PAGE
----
But if your still new to the Crue, or just wanted to understand how and why this group sold so many albums, made history, and why their last album, "Saints of Los Angeles", is doing so well, this is why.

In closing, I think your better off buying the albums than buying these box sets. The individual albums have so much going for them and are a lot of fun (packaging and all), it's a better time than the leather box. When you get to Volume 2, though, that's a different story. Disc 2 is, to me, worth the price of admission, and getting the "Motley Crue" album may be worth it for anyone looking to see how the Crue re-branded itself after Vince Neil left.

Or, in other words:

Buying these albums separately new on (The first 5): $100
Buying these box sets together new: $120
Rediscovering your love of 80's Hair and Glam Metal: Priceless

I've given you all the info I can, it really is going to boil down to you in the end this time. Myself? I may sell my copies, at least the first Volume since I don't need it at all. But Volume 2 may stay a little longer....

5 out of 10. The first Volume is all killer, no filler, but if you already own them, let it go. The second is more filler, less killer, but more interesting if you ignored anything by the Crue in the 90's.

Sunday, June 29, 2008

Judas Priest - Nostradamus

Well, let me start by saying that there are a few things that hamper a review for an album: Initial hype, time after the release, and the legacy of the band. When Led Zeppelin's first 2 albums came out, Rolling Stone magazine basically called them uninspired crap. Today, they're on every Top 50 albums lists you ever see. Why? It's not entirely because they were good albums. Instead, the impact, or even perceived impact, is what propelled them to be legendary albums.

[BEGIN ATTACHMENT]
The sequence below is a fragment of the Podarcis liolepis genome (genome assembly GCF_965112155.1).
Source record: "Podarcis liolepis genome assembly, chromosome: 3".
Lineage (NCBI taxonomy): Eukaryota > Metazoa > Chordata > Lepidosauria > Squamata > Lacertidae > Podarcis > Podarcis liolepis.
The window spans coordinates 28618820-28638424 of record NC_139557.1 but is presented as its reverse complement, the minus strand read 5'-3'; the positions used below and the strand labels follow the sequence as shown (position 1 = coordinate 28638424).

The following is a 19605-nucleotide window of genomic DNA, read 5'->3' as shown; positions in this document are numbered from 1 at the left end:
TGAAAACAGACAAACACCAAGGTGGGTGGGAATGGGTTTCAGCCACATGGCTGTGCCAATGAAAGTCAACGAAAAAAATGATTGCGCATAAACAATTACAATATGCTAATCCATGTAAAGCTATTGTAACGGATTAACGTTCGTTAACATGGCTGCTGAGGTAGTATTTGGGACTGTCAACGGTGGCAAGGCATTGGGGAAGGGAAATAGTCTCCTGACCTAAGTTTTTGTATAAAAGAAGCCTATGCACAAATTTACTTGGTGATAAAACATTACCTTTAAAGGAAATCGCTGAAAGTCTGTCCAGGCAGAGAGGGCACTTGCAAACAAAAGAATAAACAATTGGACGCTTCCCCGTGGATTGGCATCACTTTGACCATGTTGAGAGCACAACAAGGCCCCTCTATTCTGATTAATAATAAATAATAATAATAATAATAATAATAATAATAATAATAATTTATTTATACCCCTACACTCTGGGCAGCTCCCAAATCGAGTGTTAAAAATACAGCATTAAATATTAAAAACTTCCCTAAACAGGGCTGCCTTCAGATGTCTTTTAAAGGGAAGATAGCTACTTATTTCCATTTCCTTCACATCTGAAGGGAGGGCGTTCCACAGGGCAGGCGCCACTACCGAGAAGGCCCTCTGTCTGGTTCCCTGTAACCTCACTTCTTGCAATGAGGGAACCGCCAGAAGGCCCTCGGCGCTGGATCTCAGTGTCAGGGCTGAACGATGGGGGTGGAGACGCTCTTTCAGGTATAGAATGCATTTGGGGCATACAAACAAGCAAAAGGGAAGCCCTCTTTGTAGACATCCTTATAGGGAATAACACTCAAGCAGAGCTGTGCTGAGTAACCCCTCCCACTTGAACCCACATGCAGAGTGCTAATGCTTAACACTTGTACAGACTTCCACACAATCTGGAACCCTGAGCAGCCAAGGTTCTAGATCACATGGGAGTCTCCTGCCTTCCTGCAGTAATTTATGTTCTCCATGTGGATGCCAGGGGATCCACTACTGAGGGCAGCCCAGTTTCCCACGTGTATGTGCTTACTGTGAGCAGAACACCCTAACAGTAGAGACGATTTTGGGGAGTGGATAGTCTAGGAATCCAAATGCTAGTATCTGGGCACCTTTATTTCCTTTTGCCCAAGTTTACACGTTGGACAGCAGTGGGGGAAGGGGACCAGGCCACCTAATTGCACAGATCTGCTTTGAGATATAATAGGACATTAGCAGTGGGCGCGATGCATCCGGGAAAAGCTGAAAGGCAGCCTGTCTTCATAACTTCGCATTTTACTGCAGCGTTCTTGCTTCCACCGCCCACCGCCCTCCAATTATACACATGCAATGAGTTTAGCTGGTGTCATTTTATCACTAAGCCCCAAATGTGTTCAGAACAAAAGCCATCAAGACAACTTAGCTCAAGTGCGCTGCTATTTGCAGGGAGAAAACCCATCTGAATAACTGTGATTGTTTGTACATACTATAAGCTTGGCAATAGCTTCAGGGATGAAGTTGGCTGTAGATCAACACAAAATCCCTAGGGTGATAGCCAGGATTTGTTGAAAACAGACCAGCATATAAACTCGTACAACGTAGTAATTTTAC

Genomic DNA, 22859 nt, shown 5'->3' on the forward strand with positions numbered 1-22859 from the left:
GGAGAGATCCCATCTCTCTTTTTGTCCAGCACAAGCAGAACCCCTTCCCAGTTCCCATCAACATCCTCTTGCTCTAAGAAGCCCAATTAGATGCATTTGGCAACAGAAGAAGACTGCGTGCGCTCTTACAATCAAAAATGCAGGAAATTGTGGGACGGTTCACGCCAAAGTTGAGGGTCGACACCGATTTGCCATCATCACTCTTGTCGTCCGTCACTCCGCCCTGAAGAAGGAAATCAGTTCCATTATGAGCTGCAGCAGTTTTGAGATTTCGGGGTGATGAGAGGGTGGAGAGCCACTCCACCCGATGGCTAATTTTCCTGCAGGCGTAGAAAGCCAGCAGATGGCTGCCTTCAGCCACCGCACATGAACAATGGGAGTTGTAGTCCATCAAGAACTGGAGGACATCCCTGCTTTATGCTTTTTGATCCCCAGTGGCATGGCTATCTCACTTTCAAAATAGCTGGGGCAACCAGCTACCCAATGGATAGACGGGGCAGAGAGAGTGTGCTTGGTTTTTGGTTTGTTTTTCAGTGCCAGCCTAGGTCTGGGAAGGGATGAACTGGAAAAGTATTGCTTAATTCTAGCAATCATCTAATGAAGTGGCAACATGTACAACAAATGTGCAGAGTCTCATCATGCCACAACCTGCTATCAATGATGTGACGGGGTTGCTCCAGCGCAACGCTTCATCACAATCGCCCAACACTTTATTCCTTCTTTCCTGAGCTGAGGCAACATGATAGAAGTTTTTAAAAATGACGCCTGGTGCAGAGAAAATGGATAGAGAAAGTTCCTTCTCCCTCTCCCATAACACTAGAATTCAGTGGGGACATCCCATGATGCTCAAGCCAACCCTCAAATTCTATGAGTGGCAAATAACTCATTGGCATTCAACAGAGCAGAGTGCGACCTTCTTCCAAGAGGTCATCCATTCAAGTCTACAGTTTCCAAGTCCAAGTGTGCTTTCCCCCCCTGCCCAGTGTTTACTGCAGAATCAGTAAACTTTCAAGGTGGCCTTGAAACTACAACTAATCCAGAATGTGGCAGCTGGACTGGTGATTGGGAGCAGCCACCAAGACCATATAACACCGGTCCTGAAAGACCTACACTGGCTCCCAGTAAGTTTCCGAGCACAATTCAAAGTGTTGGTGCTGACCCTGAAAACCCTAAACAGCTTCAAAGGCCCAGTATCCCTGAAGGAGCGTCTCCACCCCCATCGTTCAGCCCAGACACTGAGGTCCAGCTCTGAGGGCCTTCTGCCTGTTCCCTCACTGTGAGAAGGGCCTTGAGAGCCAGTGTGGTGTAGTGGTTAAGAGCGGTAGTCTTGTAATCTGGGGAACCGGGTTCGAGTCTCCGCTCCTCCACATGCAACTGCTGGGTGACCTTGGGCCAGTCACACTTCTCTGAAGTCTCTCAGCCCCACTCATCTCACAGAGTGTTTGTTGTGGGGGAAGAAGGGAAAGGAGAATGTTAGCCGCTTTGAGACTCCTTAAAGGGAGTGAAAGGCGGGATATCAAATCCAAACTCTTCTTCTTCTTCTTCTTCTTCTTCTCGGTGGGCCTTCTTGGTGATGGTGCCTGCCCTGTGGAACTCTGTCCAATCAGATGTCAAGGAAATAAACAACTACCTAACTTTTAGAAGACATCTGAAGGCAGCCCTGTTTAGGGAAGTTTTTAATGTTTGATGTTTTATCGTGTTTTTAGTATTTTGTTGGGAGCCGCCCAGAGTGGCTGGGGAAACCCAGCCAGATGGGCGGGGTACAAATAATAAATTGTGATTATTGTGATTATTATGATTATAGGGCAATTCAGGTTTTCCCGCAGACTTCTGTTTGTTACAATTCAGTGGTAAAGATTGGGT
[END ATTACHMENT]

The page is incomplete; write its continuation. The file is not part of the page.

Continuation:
That said, I think this album sucks.

I love Judas Priest, and I even got to meet them briefly before the album was released. I was excited about this album after the incredibly disappointing Angel of Retribution after I heard the title track for this disc. The idea was pure Spinal Tap; a 2 Disc set about Nostradamus. It was the craziest idea I had heard in a long time and I was excited to see how they would pull it off.

Well, the result is an overly-bloated album that doesn't work half the time. Half of the album consists of musical interludes that exist to advance the story along, but instead hold it back from being a good album. A fake string section adds to a more hokey feel to the album, and the disc suffers from it.

On the flip side, if it was streamlined to one disc, this would have been a great Priest album.

"Prophecy" "Revelations", "Persecution", "Exiled", and "Nostradamus" are some of the best tracks on this disc, venturing from everywhere in the metal spectrum from traditional metal to sheer thrash.

If, over the 2 years they worked on this, they went the extra mile, the tracks I consider "filler" would have been worth it. Cradle of Filth for it's 2003 album "Damnation and a Day" told the story of creation "From Genesis to Nemesis" over the course of 1 disc and with the accompany of a 40-piece Budapest Film Orchestra and 32-piece Budapest Film Choir. Had Judas Priest gone the extra mile and done something similar, hiring an orchestra and a choir to put the finishing touches on this album, this would have been at least more interesting and, maybe, not as bloated.

In the end, this is something I'll rarely recommend: Go to I-Tunes and just download a few tracks instead.

4.5 Stars out of 10.